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Defense secretary warns Iran to be a ‘normal country’ after supreme leader tweets back at Trump

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U.S. Secretary of Defense Mark Esper on Thursday warned Iran to become a “normal country” after its Supreme Leader lashed out at President Donald Trump on Twitter.

In responding to a tweet from Trump, Supreme Leader Ali Khamenei insisted that the U.S. president “can’t do anything” to Iran.

“If you were logical – which you’re not – you’d see that your crimes in Iraq, Afghanistan have made nations hate you,” Khamenei added.

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Esper addressed the remarks during a Thursday appearance on MSNBC.

“The United States has a full range of capabilities,” Esper insisted. “I think that’s it’s important not to make this a United States vs. Iran issue. It’s really Iran vs. the world.”

“You go around the world and you will find Iran is either directing, resourcing, providing their own soldiers or special operators to do this type of bad behavior,” he continued. “And that’s not to mention hostage taking or the pursuit of nuclear weapons.”

“Iran needs to become a normal country,” Esper said.

Watch the video below from MSNBC.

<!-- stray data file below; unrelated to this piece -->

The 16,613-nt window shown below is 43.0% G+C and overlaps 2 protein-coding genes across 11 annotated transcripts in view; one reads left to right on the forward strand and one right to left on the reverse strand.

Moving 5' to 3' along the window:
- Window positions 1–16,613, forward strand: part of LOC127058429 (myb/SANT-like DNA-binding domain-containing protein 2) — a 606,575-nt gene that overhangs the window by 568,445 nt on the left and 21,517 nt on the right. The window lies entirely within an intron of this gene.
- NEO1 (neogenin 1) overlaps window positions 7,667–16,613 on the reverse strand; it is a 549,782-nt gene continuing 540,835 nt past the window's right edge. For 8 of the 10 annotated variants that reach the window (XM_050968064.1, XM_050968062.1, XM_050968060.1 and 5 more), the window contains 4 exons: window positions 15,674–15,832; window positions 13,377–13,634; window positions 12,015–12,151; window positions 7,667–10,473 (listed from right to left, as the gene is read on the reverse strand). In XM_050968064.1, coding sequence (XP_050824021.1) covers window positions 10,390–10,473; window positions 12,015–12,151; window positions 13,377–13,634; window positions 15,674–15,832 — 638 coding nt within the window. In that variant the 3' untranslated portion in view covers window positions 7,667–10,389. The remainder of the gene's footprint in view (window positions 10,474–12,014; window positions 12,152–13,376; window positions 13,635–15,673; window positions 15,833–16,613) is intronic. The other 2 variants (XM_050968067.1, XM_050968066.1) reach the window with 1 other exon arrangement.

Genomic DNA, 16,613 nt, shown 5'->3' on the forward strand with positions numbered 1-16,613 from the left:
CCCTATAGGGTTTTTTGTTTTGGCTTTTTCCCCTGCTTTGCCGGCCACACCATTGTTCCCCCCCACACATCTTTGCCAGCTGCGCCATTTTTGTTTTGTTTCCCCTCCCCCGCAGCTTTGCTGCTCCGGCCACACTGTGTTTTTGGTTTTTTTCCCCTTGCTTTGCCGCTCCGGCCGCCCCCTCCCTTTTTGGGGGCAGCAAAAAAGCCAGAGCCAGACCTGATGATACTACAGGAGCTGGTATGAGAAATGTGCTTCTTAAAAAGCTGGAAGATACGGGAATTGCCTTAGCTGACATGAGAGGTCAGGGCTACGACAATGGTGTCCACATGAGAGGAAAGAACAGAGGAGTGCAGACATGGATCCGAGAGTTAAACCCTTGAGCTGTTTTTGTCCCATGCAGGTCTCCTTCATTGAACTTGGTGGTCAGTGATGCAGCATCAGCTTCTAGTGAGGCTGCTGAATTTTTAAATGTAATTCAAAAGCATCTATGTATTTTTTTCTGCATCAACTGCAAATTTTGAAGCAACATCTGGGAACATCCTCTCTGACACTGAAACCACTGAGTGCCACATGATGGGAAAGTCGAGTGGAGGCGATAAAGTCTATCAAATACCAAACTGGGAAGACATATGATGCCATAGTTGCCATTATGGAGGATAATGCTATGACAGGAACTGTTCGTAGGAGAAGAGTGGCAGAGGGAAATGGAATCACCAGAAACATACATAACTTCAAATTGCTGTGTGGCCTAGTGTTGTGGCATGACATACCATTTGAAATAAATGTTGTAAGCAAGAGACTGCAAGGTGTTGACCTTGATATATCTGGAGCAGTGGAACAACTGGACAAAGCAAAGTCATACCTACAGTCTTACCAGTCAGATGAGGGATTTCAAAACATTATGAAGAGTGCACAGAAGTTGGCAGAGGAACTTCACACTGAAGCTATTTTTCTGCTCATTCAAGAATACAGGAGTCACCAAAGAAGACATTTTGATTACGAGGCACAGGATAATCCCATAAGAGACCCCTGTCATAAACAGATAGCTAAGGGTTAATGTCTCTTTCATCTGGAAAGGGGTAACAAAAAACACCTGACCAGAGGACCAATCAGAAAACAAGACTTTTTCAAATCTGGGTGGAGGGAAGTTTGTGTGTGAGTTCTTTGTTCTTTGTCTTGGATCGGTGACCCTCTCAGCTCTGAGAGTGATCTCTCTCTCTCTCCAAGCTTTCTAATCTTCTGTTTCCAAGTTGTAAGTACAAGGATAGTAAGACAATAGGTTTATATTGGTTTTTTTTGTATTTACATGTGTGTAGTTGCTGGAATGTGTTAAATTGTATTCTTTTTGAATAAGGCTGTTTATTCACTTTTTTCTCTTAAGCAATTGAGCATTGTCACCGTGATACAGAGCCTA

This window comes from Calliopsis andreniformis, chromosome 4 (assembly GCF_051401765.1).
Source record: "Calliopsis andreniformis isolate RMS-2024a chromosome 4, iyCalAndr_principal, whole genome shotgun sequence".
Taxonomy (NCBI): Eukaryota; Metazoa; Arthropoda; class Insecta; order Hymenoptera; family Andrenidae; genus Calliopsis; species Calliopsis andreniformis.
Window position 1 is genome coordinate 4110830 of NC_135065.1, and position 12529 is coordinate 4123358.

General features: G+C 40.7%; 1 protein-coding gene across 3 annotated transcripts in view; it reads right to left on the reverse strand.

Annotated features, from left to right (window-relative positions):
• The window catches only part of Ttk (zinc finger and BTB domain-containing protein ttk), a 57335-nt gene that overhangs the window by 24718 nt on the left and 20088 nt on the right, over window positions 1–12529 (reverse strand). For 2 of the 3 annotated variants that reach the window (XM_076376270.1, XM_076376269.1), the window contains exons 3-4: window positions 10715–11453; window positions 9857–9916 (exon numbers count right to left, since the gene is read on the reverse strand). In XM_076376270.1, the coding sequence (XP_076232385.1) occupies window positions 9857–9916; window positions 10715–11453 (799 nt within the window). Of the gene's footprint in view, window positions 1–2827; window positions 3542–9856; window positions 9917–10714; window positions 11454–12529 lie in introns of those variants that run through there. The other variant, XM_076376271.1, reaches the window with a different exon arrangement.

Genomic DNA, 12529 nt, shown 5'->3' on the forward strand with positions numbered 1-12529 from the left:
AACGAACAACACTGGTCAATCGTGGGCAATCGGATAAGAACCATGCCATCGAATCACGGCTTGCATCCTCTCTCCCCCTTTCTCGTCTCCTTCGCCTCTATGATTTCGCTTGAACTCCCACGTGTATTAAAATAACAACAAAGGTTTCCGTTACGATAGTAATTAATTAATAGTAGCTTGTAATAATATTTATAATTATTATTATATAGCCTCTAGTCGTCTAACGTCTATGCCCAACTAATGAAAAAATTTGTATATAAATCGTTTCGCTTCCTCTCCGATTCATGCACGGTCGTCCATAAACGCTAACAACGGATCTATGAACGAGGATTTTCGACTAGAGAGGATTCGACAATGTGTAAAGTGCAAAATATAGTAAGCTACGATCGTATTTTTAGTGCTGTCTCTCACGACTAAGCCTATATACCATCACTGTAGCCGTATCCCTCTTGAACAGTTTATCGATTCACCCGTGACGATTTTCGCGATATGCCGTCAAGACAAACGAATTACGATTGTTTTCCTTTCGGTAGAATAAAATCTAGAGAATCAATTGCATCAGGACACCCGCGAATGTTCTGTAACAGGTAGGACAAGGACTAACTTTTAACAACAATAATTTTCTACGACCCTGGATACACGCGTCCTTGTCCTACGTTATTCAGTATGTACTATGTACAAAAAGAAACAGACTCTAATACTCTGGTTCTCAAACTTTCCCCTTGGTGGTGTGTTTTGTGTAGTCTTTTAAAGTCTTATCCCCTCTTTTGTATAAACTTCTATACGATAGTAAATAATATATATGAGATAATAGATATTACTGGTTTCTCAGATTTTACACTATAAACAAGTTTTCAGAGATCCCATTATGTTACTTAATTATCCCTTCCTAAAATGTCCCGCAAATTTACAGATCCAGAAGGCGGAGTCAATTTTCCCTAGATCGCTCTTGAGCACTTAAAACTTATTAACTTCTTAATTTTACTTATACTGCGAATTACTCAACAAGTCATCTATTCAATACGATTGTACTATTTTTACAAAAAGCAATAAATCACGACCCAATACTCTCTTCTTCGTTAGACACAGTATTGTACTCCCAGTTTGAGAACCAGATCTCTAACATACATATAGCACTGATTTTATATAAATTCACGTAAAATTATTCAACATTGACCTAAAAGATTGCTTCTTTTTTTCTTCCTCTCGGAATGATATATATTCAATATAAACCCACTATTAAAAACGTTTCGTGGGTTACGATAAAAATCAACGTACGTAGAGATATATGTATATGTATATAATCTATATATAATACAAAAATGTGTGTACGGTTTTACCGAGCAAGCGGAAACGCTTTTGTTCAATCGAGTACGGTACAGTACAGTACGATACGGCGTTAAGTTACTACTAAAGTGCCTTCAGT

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Why the novel coronavirus became a social media nightmare

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The biggest reputational risk Facebook and other social media companies had expected in 2020 was fake news surrounding the US presidential election. Be it foreign or domestic in origin, the misinformation threat seemed familiar, perhaps even manageable.

The novel coronavirus, however, has opened up an entirely different problem: the life-endangering consequences of supposed cures, misleading claims, snake-oil sales pitches and conspiracy theories about the outbreak.

So far, AFP has debunked almost 200 rumors and myths about the virus, but experts say stronger action from tech companies is needed to stop misinformation and the scale at which it can be spread online.

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The idea started in Italy, the European country worst-hit by the coronavirus pandemic, with hospitals in other nations taking note and adding their own specific medical parts to make it work.

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Europe, US virus deaths surge as Trump reverses New York lockdown threat

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The global coronavirus death toll surged past 30,000 over the weekend as Europe and the United States endured their darkest days of the crisis.

A back-flip from US President Donald Trump on quarantining New York highlighted the panic and confusion across many parts of the world in trying to contain the pandemic, which has seen more than a third of humanity placed under unprecedented lockdowns.

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